Tuesday, August 31, 2010
Thursday, August 26, 2010
"But now that I’m about to move, I suddenly realize how much there is in New York that every New Yorker should do that I haven’t yet done. Things I always meant to do but hadn’t gotten around to, because I figured they’d always be here. Things I love that I want to do again, once more before I go. If not now, when?"
Things I will miss about New York: googleplexinfinity.
Tuesday, August 24, 2010
Had a lovely Wife date yesterday: a ramen-and-fried-chicken lunch at Ippudo, followed by a "writing date" at Think Coffee. We totally ate up our ramen, drank our coffee, and talked and thought (sometimes even about writing), but between us only wrote a reminder to myself to let my JOB know that I was moving. Because I hadn't thought of it, and Wife reminded me. This is Reason No. 184855939020221674893920 to get yourself a Wife. (And I'll tell ya, it ain't no problem to make a pretty woman your wife. Look at mineses.)
Monday, August 23, 2010
Today I held the Official Notice in my hands: the hubby and I are moving back to the SF bay area, sometime in late September/early October. Woo-hoo/Waaahh!
Funny ... for the first time in over two and a half years, May in the Bay will actually be back in the bay.
Wednesday, August 18, 2010
Rilke said a great thing in his letters about Cezanne that he wrote to his wife. Rilke is living in Paris and he's working for Rodin, and his wife Clara is somewhere else, and he's writing to her about being in Paris. Part of what he's writing about is seeing Cezanne's pictures, which are beginning to be shown for the first time in Paris. So he goes and looks, and he goes and looks again, he goes and looks again. He can't get over these pictures, and he's writing to Clara about it, the blue, the apples, the blue and the apples, and I'm not going to get this right, but the spirit of it is, he said, "Cezanne doesn't say, ' look how much I love the apples' in his paintings. He uses his love to paint the apples, so that when you see them, you love them." That's it, isn't it? It's not, look how much I love the apples, or look how well I can paint these apples. It's forging his talent. First he has this talent, then his accuracy and everything he loves about the natural world is forged to the physical apples so that he makes them so when you see them on the blue cloth you say, "oh my god, look at those apples." --An Interview with Marie Howe, by Christian Teresi (The Writer's Chronicle 42(6):10-11).
Sunday, August 15, 2010
Friday, August 13, 2010
The Yawp: A gentle, playful reminder that writing is meant to be savored by all, not just those with a MFA.
Tuesday, August 10, 2010
1. Try to understand what the author wished to do, and do not blame him for not achieving what he did not attempt.5. If the book is judged deficient, cite a successful example along the same lines, from the author’s ouevre or elsewhere. Try to understand the failure. Sure it’s his and not yours?
The leaves have gone yellow. You are knee-deep in silty water, your hands thrusting through the mud. You feel the cold rush of the mountain stream as it swirls at your ankles and then flows on to the lower patch. There is the sharp pinprickle of crawfish skittering over your toes. You reach for the root of the mature plants, careful not to disturb the keiki, still growing. According to the creation chants, Wakea (sky father) and Papa (earth mother) birthed a daughter, Ho’ohokulani, with whom Wakea then had incestual relations, producing a son, Haloa-naka, stillborn and thus buried. His body produced the plant that was the lifeblood of your people. As you work tenderly to unearth the corms, you wonder about the lesson. That we are all connected, the before-generations and the unborn ones? That we are all dependent upon each other? That fucked-up shit happens even in our most mythical, founding families? That new life is possible, even when you hold a small dead body in your hands? But you quiet your mind and return to tending the kalo. Corm after corm, you watch for the yellow leaves and feel your way around the largeness of tuber, then you pull skyward. Kalo leaves, cooked, become lu’au leaves, good for wrapping meat before cooking underground. Kalo tuber can be cooked and served in chunks; cooked and mixed with coconut milk and flakes to form kulolo; cooked and then pounded into poi. This plant will feed your family. This plant you can harvest and sell to put a roof over their heads. This plant you will harvest, and then check on the keiki, and then uproot any weeds that have settled into the patch. The sun hot on your back. Salt of sweat and seabreeze settling in white crystals on your skin. The trades ruffle the velvet-green leaves, like the flapping of startled wings. Pull skyward, and pull, and pull. You do it in a rhythm, but the muddy sloshes of root coming free from mud take on a less watery sound, each pull start to sound tinny and higher in pitch, and …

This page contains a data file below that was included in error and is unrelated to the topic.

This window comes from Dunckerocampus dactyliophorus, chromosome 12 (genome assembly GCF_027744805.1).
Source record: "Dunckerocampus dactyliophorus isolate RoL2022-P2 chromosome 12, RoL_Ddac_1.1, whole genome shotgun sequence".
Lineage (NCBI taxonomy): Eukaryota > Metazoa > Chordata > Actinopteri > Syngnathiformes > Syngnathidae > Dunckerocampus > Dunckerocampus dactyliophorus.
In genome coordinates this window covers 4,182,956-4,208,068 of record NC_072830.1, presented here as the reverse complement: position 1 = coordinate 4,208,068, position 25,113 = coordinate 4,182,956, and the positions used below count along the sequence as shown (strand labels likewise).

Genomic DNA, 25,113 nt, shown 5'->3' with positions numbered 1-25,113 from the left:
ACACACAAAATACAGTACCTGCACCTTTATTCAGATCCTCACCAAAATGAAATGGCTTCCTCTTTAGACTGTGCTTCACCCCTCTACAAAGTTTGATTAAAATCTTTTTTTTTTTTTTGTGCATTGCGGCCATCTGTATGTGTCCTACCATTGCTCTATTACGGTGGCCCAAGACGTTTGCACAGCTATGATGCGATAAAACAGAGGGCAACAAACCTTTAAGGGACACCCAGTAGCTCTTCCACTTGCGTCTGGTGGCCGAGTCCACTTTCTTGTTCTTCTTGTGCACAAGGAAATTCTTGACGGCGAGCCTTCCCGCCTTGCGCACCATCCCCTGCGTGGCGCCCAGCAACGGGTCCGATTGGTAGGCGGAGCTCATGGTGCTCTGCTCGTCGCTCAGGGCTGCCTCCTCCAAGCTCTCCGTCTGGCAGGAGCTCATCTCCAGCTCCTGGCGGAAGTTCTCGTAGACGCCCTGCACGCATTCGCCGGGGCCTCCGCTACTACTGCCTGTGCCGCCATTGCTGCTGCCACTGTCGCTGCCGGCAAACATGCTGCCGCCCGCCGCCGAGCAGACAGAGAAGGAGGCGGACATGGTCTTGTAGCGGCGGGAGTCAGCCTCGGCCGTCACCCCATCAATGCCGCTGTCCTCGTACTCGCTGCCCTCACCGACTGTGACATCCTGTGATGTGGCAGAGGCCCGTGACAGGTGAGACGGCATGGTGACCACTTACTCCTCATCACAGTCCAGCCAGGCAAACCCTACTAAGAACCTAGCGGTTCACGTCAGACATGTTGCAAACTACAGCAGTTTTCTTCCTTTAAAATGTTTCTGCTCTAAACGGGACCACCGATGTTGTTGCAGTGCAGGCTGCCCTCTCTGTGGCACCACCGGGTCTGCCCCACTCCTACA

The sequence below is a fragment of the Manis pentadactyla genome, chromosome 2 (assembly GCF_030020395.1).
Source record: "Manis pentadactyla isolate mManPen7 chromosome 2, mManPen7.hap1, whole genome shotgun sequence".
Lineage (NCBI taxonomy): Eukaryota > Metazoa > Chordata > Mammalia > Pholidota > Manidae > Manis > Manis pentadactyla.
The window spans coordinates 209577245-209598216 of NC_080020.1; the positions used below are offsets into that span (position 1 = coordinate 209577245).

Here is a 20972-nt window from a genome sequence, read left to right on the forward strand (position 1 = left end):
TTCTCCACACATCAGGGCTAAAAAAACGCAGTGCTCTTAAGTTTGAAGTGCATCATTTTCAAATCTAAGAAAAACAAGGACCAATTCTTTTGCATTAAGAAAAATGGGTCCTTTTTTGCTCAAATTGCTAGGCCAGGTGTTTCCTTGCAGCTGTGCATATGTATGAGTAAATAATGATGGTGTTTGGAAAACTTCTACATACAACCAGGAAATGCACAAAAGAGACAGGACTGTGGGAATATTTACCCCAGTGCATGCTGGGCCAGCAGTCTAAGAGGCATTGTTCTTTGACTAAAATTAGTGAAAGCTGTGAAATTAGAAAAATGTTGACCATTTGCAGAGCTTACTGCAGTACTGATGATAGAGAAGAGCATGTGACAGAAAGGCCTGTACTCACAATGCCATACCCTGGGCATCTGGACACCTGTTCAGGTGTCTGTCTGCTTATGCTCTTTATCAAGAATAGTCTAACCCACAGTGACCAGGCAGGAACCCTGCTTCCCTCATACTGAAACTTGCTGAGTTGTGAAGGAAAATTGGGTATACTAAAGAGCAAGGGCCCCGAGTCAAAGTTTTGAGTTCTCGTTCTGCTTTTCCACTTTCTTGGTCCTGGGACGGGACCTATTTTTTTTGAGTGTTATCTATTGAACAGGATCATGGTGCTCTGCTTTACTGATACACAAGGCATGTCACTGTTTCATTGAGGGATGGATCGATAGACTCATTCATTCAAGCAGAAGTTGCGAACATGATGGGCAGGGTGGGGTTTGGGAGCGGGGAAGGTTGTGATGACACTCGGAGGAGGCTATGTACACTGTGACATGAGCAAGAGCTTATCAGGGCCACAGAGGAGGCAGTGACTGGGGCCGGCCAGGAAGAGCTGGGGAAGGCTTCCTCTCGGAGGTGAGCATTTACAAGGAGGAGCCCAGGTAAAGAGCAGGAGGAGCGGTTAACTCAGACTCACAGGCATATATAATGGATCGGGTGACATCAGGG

BLEEP. BLEEP. BLEEP.
It’s just your alarm. You wake six stories high, with the salt and silt of Hawaii still under your fingernails. During the night, the reconditioned air has sent you back under covers, shivering. You have no family to feed. You have no land to tend. There is no sea, no salt, no kindly sun. Still you feel an inexplicable ache throughout your body when you wake, as if perhaps you were not the one pulling, but the one being pulled.
Monday, August 9, 2010
Dear Self,On the teetering edge of 2009/2010 and all the changes to come . . . again . . . I urge you to live this time left wildly, fully, completely. Embrace it.You may never live here again.Then again, if history has taught us anything, you never know.--Mayumi, December 19, 2009